Facts about this animal
The pygmy marmoset is the smallest marmoset and one of the smallest living primates. Adults are about 13 cm long with a tail of about 20 cm and weight 113 to 199 g. The fur is buff and gray with yellow and green striations, which give it a grizzled effect on the head and back and a vague banded effect on the tail. They have long hair on their heads and chests giving the appearance of a mane. Pygmy Marmosets are exudativore-insectivores and spend the majority of their time gouging holes into trees or vines with their sharp lower teeth and then eating the gum, sap, resin, or latex that is exuded. They are found in groups of two to six. The group is made up of an adult pair and its offspring. The monogamy practiced by this species is notable because monogamy is fairly rare in both mammals and primates.
Did you know?
that pygmy marmosets are the smallest monkeys in the world? On an average adults weigh just 119 g and have a head-body-lenght of 136 mm.
|Name (Scientific)||Callithrix pygmaea|
|Name (English)||Pygmy Marmoset|
|Name (French)||Ouistiti pygmée ou Ouistiti mignon|
|Name (Spanish)||Tití Enano|
|Local names||Brazil: Mico-leãozinho|
|CITES Status||Appendix II|
|CMS Status||Not listed|
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|Range||Upper Amazon basin. Subspecies pygmaea in Brazil, Colombia, Ecuador and Peru, subspecies niveiventris in Bolivia, Brazil and Peru.|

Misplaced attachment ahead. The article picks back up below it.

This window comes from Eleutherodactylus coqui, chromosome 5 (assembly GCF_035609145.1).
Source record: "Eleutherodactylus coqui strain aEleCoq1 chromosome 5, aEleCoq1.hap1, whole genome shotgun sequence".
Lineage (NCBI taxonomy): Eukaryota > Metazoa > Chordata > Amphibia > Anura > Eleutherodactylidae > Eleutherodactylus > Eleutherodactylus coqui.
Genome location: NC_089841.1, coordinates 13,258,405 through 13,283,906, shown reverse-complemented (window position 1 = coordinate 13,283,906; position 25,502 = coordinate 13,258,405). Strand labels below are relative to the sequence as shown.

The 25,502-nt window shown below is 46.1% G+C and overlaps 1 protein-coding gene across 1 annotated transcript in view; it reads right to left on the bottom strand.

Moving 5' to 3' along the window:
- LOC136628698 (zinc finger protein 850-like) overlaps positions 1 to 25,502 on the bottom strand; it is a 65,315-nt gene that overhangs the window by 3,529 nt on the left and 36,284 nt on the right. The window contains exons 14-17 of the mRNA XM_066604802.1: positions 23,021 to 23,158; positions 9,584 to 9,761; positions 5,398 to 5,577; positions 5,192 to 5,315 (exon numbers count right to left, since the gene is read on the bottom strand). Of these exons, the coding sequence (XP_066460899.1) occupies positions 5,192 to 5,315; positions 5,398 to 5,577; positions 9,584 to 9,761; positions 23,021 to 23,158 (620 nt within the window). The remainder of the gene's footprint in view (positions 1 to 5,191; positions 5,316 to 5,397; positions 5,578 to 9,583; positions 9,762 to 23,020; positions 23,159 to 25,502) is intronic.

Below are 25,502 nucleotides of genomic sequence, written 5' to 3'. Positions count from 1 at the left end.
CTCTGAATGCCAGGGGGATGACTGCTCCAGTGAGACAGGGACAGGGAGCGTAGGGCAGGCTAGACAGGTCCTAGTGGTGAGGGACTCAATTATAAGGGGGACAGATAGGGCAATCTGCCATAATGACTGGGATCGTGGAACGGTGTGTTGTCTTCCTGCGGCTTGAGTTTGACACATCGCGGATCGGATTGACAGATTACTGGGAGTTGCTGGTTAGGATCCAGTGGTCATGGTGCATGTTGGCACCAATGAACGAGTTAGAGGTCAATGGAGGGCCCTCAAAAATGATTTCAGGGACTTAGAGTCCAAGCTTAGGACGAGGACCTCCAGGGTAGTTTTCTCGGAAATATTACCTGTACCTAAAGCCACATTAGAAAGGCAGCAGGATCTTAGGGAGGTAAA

|Wild population||Unknown. Because of their size, mobility and coloration, it is almost impossible to count the pygmy marmosets living in the South American forests.|
|Zoo population||533 reported to ISIS (2007). Most of these belong to the nominate subspecies but there is also a small population of Cebuella pygmaea niveiventris in Europe.|
In the Zoo
How this animal should be transported
For air transport, Container Note 31 of the IATA Live Animals Regulations should be followed.
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Why do zoos keep this animal
The pygmy marmoset is primarily kept for educational purposes because it is the smallest neotropical primate and a suitable species for familiarizing the public with the Amazonian rainforest, in particular if kept in mixed exhibits.
Pygmy marmosets may also be kept in "walk-thru" exhibits allowing for close encounters between the animals and people. The public should, however, not be allowed to feed the monkeys.